The question to be decided is: did the parties to the Shell contract mean that an agreement of the nature of the Atlantic letter agreement of February 17, 1954, should constitute the 'enter(ing) into a contract (by Texas Gas) providing for the purchase by it of gas * * *'? We first consider the nature of the letter agreement. The pricing provisions of the Atlantic contract specify a price for the first five-year period, and provide that prices for the four succeeding...

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72 practice notes
  • Public Service Commission of State of N. Y. v. Federal Power Commission, Nos. 24716
    • United States
    • United States Courts of Appeals. United States Court of Appeals (District of Columbia)
    • August 27, 1975
    ...Truck Lines v. Unites States, 371 U.S. 156, 168-169, 83 S.Ct. 239, 9 L.Ed.2d 207 (1962); Texas Gas Transmission Corp. v. shell Oil Co., 363 U.S. 263, 270, 80 S.Ct. 1122, 4 L.Ed.2d 1208 (1960); SEC v. Chenery Corp., 332 U.S. 194, 196, 67 S.Ct. 1575, 91 L.Ed. 1995 (1947). Furthermore, the tra......
  • U.S. v. ITT Consumer Financial Corp., No. 85-2810
    • United States
    • United States Courts of Appeals. United States Court of Appeals (9th Circuit)
    • May 5, 1987
    ...area of expertise, the agency's interpretation is entitled to a lesser degree of deference. Texas Gas Transmission Corp. v. Shell Oil Co., 363 U.S. 263, 270, 80 S.Ct. 1122, 1126, 4 L.Ed.2d 1208 (1960); Grunfeder v. Heckler, 748 F.2d 503, 505 (9th Cir.1984) (en banc). Resolution of this issu......
  • American Petroleum Institute v. Knecht, No. CV 77-3375-RJK.
    • United States
    • United States District Courts. 9th Circuit. United States District Courts. 9th Circuit. Central District of California
    • August 31, 1978
    ...(3) its action does not call for the application of any special or long-standing expertise, Texas Gas Transmission Corp. v. Shell Oil Co., 363 U.S. 263, 268-69, 80 S.Ct. 1122, 4 L.Ed.2d 1208 (1960) (agency construction of private contract expressly based on application of "ordinary rules of......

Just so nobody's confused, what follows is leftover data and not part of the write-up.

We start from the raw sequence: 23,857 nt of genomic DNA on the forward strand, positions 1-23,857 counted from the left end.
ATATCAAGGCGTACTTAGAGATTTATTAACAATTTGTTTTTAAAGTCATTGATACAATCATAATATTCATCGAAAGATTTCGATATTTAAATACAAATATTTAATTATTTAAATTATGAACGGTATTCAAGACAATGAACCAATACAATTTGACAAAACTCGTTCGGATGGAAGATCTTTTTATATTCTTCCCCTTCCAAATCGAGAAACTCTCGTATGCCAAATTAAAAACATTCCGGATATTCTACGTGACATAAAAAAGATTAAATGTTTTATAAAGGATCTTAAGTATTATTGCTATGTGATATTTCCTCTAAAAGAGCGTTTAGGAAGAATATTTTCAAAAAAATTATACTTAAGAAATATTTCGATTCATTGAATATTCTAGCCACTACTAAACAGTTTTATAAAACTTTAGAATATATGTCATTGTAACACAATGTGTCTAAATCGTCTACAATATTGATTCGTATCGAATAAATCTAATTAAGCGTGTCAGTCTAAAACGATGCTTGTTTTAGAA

• State of Ala. v. Tennessee Valley Authority, Civ. A. No. 77-M-0377.
    • United States
    • U.S. District Court — Northern District of Alabama
    • January 25, 1979
    ...interpreting the law. Barlow v. Collins, 397 U.S. 159, 90 S.Ct. 832, 25 L.Ed.2d 192 (1970); Texas Gas Transmission Corp. v. Shell Oil Co., 363 U.S. 263, 80 S.Ct. 1122, 4 L.Ed.2d 1208 The phrase "principal office" is a legal term of art, and its correct interpretation is a matter for judicia......
  • Request a trial to view additional results
72 cases
  • Public Service Commission of State of N. Y. v. Federal Power Commission, Nos. 24716
    • United States
    • United States Courts of Appeals. United States Court of Appeals (District of Columbia)
    • August 27, 1975
    ...Truck Lines v. Unites States, 371 U.S. 156, 168-169, 83 S.Ct. 239, 9 L.Ed.2d 207 (1962); Texas Gas Transmission Corp. v. shell Oil Co., 363 U.S. 263, 270, 80 S.Ct. 1122, 4 L.Ed.2d 1208 (1960); SEC v. Chenery Corp., 332 U.S. 194, 196, 67 S.Ct. 1575, 91 L.Ed. 1995 (1947). Furthermore, the tra......
  • U.S. v. ITT Consumer Financial Corp., No. 85-2810
    • United States
    • United States Courts of Appeals. United States Court of Appeals (9th Circuit)
    • May 5, 1987
    ...area of expertise, the agency's interpretation is entitled to a lesser degree of deference. Texas Gas Transmission Corp. v. Shell Oil Co., 363 U.S. 263, 270, 80 S.Ct. 1122, 1126, 4 L.Ed.2d 1208 (1960); Grunfeder v. Heckler, 748 F.2d 503, 505 (9th Cir.1984) (en banc). Resolution of this issu......
  • American Petroleum Institute v. Knecht, No. CV 77-3375-RJK.
    • United States
    • United States District Courts. 9th Circuit. United States District Courts. 9th Circuit. Central District of California
    • August 31, 1978
    ...(3) its action does not call for the application of any special or long-standing expertise, Texas Gas Transmission Corp. v. Shell Oil Co., 363 U.S. 263, 268-69, 80 S.Ct. 1122, 4 L.Ed.2d 1208 (1960) (agency construction of private contract expressly based on application of "ordinary rul......
  • State of Ala. v. Tennessee Valley Authority, Civ. A. No. 77-M-0377.
    • United States
    • U.S. District Court — Northern District of Alabama
    • January 25, 1979
    ...interpreting the law. Barlow v. Collins, 397 U.S. 159, 90 S.Ct. 832, 25 L.Ed.2d 192 (1970); Texas Gas Transmission Corp. v. Shell Oil Co., 363 U.S. 263, 80 S.Ct. 1122, 4 L.Ed.2d 1208 The phrase "principal office" is a legal term of art, and its correct interpretation is a matter f......
  • Request a trial to view additional results